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    Amazon Says: Inside the lives of homeless teens--moving stories of pain and hope from Covenant HouseAlmost Home tells the stories of six remarkable young people from across the Unit more...
    Amazon Says: Inside the lives of homeless teens--moving stories of pain and hope from Covenant HouseAlmost Home tells the stories of six remarkable young people from across the United States and Canada as they confront life alone on the streets. Each eventually finds his or her way to Covenant House, the largest charity serving homeless and runaway youth in North America. From the son of a crack addict who fights his own descent into drug addiction to a teen mother reaching for a new life, their stories veer between devastating and inspiring as they each struggle to find a place called home. Includes a foreword by Newark Mayor Cory Booker Shares the personal stories of six homeless youths grappling with issues such as drug addiction, family violence, prostitution, rejection based on sexual orientation, teen parenthood, and aging out of foster care into a future with limited skills and no support systemGives voice to the estimated 1.6 million young people in the United States and Canada who run away or are kicked out of their homes each yearIncludes striking photographs, stories of firsthand experiences mentoring and working with homeless and troubled youth, and practical suggestions on how to get involvedDiscusses the root causes of homelessness among young people, and policy recommendations to address themProvides action steps readers can take to fight youth homelessness and assist individual homeless young peopleWritten by Kevin Ryan, president of Covenant House, and Pulitzer Prize winner and former New York Times writer Tina KelleyInviting us to get to know homeless teens as more than an accumulation of statistics and societal issues, this book gives a human face to a huge but largely invisible problem and offers practical insights into how to prevent homelessness and help homeless youth move to a hopeful future. For instance, one kid in the book goes on to become a college football player and counselor to at-risk adolescents and another becomes a state kickboxing champion. All the stories inspire us with victories of the human spirit, large and small. A portion of the proceeds from the sale of each book will help support kids who benefit from Covenant House's shelter and outreach services. less...
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    Amazon Says: Liz Murray was born to loving but drug-addicted parents in the Bronx. In school she was taunted for her dirty clothing and lice-infested hair, eventually skipping so many clas more...
    Amazon Says: Liz Murray was born to loving but drug-addicted parents in the Bronx. In school she was taunted for her dirty clothing and lice-infested hair, eventually skipping so many classes that she was put into a girls' home. At age fifteen, Liz found herself on the streets when her family finally unraveled. She learned to scrape by, foraging for food and riding subways all night to have a warm place to sleep. When Liz's mother died of AIDS, she decided to take control of her own destiny and go back to high school, often completing her assignments in the hallways and subway stations where she slept. Liz squeezed four years of high school into two, while homeless; won a New York Times scholarship; and made it into the Ivy League. Breaking Night is an unforgettable and beautifully written story of one woman's indomitable spirit to survive and prevail, against all odds. less...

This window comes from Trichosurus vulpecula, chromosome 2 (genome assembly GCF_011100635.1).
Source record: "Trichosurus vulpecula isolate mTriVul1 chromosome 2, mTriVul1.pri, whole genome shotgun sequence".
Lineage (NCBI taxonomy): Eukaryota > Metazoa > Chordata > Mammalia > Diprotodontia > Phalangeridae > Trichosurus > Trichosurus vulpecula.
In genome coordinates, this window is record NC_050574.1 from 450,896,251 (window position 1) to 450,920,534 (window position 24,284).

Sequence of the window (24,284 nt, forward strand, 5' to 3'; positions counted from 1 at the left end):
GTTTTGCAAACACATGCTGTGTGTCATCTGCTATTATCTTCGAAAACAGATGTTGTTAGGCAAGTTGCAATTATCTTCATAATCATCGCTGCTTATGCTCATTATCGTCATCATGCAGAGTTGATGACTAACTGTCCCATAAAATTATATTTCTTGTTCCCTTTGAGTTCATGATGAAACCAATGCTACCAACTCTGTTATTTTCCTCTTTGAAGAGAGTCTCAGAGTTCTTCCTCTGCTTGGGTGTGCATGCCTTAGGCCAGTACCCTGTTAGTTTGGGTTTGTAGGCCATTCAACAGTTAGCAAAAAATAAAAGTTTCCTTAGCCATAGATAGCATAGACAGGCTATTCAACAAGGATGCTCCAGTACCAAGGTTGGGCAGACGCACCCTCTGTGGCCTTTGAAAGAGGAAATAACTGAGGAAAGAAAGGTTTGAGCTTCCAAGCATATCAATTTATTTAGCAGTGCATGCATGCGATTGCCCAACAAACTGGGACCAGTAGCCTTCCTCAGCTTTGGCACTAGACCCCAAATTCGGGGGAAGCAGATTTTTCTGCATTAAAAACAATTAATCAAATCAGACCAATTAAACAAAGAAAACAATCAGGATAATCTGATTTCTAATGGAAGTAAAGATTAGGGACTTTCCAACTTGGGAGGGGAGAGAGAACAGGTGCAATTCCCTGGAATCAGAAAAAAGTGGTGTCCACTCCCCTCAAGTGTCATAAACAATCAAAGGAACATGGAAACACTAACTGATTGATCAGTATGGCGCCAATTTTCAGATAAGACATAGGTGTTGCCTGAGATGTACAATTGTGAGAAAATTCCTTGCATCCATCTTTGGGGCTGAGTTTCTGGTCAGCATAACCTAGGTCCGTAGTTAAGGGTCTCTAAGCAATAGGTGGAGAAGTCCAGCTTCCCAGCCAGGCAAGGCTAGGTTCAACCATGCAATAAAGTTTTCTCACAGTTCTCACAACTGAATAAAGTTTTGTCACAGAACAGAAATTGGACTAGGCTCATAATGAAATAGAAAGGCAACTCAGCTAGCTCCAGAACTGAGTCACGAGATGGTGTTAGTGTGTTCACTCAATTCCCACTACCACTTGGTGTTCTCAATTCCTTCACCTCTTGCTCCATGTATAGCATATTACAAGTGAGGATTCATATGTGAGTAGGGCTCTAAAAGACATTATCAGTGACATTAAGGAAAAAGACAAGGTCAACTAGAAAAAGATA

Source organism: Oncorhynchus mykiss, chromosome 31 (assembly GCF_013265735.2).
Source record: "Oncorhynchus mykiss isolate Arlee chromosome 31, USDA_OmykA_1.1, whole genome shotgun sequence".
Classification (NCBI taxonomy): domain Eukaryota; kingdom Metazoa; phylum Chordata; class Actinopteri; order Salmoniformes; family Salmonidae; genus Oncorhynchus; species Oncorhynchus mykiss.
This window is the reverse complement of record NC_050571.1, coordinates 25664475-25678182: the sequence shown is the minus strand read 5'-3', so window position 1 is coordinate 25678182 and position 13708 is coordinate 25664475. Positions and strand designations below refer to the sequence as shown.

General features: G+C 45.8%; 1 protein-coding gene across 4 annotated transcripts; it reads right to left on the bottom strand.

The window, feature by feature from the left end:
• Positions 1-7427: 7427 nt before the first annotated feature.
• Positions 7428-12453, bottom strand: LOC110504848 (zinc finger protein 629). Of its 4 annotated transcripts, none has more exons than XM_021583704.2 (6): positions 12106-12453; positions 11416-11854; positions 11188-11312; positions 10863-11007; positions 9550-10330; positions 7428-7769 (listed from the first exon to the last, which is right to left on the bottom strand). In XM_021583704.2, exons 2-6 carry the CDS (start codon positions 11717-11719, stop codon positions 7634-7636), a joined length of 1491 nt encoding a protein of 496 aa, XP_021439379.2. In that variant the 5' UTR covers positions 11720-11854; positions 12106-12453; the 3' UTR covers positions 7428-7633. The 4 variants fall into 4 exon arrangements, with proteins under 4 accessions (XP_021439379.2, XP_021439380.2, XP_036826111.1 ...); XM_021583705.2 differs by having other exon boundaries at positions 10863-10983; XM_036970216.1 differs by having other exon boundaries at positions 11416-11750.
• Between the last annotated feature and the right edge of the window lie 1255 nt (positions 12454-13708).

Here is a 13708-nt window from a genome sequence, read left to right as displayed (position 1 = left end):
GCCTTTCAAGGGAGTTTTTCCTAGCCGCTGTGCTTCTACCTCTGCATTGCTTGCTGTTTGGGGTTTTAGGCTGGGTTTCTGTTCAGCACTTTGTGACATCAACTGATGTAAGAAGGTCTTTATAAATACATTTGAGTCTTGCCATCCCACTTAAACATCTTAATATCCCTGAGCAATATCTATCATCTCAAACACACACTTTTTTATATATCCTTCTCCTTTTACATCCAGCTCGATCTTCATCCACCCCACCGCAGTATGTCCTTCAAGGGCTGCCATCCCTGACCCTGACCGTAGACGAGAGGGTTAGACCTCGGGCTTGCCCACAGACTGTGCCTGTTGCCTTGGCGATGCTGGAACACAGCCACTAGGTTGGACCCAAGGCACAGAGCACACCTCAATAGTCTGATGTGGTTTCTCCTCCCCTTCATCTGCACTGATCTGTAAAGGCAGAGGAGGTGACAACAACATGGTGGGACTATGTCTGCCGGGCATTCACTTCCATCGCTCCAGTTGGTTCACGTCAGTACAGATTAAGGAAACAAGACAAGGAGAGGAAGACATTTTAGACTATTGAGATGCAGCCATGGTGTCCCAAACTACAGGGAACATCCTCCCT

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    Fly Away Home by Eve Bunting
    Amazon Says: A homeless boy who lives in an airport with his father, moving from terminal to terminal trying not to be noticed, is given hope when a trapped bird finally finds its freedom. more...
    Amazon Says: A homeless boy who lives in an airport with his father, moving from terminal to terminal trying not to be noticed, is given hope when a trapped bird finally finds its freedom. less...
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    Leaves in October, The by Jennifer Ackerman
    Amazon Says: What will life be like in a shelter for the homeless?That's what Livvy wonders after her father, "Poppy, " loses his job and her mother leaves them.While their father looks fo more...
    Amazon Says: What will life be like in a shelter for the homeless?That's what Livvy wonders after her father, "Poppy, " loses his job and her mother leaves them.While their father looks for work, Livvy and her little brother, Younger, get to know the people in the shelter. Some are scary, while some are friendly. Before long Livvy finds a way to earn money to help Poppy buy a home. She can't stop believing in Poppy's promise "When the leaves in October are red and gold, we'll be home."Then one day Poppy has good news and bad news. Will Livvy have to give up her dreams of living together as a family? less...
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    I Can Hear the Sun by Patricia Polacco
    Amazon Says: Fondo, who lives in a settlement house, is befriended by the park animal keepers, so, when the settlement house decides to send Fondo away, he, with the help of a blind goose, more...
    Amazon Says: Fondo, who lives in a settlement house, is befriended by the park animal keepers, so, when the settlement house decides to send Fondo away, he, with the help of a blind goose, manages to escape, renewing everyone's faith in miracles. less...
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    Someplace to Go by Maria Testa